Original Research

The development of critical and cultural literacies in a study of Mariama Ba's So Long a Letter in the South African literature classroom

R.H. Latha
Literator | Vol 23, No 3 | a349 | DOI: https://doi.org/10.4102/lit.v23i3.349 | © 2002 R.H. Latha | This work is licensed under CC Attribution 4.0
Submitted: 06 August 2002 | Published: 06 August 2002

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Abstract

The Languages, Literacy and Communication learning area of Curriculum 2005 endorses “intercultural understanding, access to different world views and a critical understanding of the concept of culture” (National Department of Education, 2001:44). Although this curriculum is learner-centred and tries to create a better balance in the previously asymmetrical relationship between teacher and student, it does place great demands on the educator to avoid reinforcing cultural and multipolitical ideals which are not concomitant with the principles of a multicultural democracy. Since learners are expected to respond to the aesthetic, affective, cultural and social values in texts, the educator has to act responsibly in choosing texts which promote the values inherent in Curriculum 2005. Implicit in the curriculum statement is a commitment to critical pedagogy in the literature classroom with the general aim of promoting societal transformation. As the cultural assumptions underlying particular texts are often not known or shared by all learners, it is important for the educator to facilitate an examination of these assumptions in order to promote cultural understanding and values such as religious tolerance. This article will therefore investigate the development of cultural and critical literacies in the South African literature classroom with particular focus on So Long a Letter by the postcolonial African Muslim woman writer, Mariama Ba.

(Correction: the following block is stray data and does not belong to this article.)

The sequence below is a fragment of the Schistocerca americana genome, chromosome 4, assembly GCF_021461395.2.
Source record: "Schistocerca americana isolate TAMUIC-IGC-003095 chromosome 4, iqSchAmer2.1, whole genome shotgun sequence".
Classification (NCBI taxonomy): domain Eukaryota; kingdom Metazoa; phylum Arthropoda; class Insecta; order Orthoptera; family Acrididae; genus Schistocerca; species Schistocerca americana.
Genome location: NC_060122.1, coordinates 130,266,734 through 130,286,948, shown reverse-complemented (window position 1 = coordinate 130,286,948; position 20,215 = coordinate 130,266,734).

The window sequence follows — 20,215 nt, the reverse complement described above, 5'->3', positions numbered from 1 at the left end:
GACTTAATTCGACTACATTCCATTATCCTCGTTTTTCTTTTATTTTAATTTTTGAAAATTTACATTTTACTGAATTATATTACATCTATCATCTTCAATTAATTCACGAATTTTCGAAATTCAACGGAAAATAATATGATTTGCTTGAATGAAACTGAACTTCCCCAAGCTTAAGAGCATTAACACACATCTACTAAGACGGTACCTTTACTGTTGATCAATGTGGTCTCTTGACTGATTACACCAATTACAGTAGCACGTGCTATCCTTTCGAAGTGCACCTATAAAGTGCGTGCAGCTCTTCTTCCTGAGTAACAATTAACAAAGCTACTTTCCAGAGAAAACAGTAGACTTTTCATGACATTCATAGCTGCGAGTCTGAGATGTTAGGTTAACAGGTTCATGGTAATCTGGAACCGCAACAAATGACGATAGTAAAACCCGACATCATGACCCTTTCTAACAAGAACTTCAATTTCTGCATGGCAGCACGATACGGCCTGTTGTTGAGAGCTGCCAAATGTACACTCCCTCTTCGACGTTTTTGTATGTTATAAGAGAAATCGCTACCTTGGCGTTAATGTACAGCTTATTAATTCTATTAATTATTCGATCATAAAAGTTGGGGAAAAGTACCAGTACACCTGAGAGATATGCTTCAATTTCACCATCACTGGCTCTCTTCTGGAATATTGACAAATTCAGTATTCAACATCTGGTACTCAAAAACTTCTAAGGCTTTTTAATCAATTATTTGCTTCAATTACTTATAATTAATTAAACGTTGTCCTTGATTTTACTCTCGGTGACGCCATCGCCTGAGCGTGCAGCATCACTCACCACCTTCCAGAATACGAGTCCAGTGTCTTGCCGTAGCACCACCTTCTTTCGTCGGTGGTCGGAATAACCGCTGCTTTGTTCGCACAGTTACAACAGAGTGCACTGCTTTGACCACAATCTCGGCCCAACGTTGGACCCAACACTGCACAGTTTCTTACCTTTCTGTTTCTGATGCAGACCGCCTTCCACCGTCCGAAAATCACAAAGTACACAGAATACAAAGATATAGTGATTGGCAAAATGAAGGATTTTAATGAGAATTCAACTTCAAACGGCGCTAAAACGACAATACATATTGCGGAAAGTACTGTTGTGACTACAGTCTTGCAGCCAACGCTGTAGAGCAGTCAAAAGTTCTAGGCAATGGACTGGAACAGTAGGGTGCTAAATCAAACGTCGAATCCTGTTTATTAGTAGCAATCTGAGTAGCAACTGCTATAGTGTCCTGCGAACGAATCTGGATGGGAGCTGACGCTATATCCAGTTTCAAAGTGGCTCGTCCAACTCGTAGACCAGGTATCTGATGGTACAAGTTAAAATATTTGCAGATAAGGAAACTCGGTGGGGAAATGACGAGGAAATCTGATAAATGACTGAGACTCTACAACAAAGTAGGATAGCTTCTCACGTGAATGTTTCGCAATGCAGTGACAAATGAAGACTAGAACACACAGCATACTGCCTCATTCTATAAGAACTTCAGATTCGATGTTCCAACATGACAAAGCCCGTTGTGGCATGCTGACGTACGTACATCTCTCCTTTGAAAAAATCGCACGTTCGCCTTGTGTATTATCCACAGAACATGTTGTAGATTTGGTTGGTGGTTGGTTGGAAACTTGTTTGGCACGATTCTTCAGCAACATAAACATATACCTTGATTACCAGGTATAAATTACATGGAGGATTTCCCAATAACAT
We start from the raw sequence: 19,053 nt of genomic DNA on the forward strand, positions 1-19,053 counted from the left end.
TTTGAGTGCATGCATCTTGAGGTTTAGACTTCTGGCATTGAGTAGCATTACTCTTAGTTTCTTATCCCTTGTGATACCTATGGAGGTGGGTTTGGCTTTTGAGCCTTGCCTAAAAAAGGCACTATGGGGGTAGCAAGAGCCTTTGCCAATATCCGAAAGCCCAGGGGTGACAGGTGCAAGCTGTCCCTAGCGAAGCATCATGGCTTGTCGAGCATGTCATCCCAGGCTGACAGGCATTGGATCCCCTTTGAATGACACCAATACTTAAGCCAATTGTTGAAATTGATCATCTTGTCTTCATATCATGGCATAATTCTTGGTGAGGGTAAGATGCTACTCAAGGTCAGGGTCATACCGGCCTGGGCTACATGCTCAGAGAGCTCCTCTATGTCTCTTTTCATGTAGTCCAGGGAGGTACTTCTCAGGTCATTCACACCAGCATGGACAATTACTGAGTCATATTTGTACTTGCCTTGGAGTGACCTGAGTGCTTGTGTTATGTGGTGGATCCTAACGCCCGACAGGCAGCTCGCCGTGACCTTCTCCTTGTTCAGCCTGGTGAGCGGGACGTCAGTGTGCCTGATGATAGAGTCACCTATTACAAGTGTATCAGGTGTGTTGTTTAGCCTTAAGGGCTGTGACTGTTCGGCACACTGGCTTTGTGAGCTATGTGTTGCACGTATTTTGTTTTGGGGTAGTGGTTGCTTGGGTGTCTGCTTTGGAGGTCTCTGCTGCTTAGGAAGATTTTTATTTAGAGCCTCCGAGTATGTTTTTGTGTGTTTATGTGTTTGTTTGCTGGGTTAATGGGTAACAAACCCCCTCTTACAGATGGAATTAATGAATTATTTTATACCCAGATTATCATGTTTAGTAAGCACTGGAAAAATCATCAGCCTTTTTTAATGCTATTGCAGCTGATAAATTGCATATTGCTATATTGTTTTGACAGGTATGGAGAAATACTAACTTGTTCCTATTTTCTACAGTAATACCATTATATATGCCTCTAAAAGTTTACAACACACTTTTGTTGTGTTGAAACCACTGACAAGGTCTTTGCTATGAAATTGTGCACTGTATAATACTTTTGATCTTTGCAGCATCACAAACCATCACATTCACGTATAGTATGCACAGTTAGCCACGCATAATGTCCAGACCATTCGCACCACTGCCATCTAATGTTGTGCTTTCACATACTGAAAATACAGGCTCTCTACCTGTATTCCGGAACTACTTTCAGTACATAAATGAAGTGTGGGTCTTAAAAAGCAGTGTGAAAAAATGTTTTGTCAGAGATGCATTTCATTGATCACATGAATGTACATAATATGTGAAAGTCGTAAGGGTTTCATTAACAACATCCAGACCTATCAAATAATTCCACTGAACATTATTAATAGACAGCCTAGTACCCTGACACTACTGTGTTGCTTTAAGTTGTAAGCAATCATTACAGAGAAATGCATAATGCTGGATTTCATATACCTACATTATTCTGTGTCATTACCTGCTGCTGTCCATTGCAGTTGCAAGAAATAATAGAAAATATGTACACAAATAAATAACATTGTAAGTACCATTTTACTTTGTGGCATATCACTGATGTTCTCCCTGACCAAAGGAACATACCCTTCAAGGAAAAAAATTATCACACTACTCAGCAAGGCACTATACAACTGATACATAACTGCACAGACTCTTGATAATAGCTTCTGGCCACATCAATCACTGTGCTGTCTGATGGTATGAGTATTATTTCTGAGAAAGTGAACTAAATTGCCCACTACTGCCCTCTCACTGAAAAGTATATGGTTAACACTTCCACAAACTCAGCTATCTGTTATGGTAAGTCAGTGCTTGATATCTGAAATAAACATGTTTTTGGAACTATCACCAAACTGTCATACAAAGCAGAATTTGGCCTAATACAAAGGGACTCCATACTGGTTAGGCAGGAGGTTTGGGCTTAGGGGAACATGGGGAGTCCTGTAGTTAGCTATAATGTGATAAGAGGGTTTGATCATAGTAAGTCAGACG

Keywords

African Muslim Women; Critical And Cultural Literacies; Curriculum 2005; Mariama Ba; So Long A Letter; Representation Of Postcolonialism

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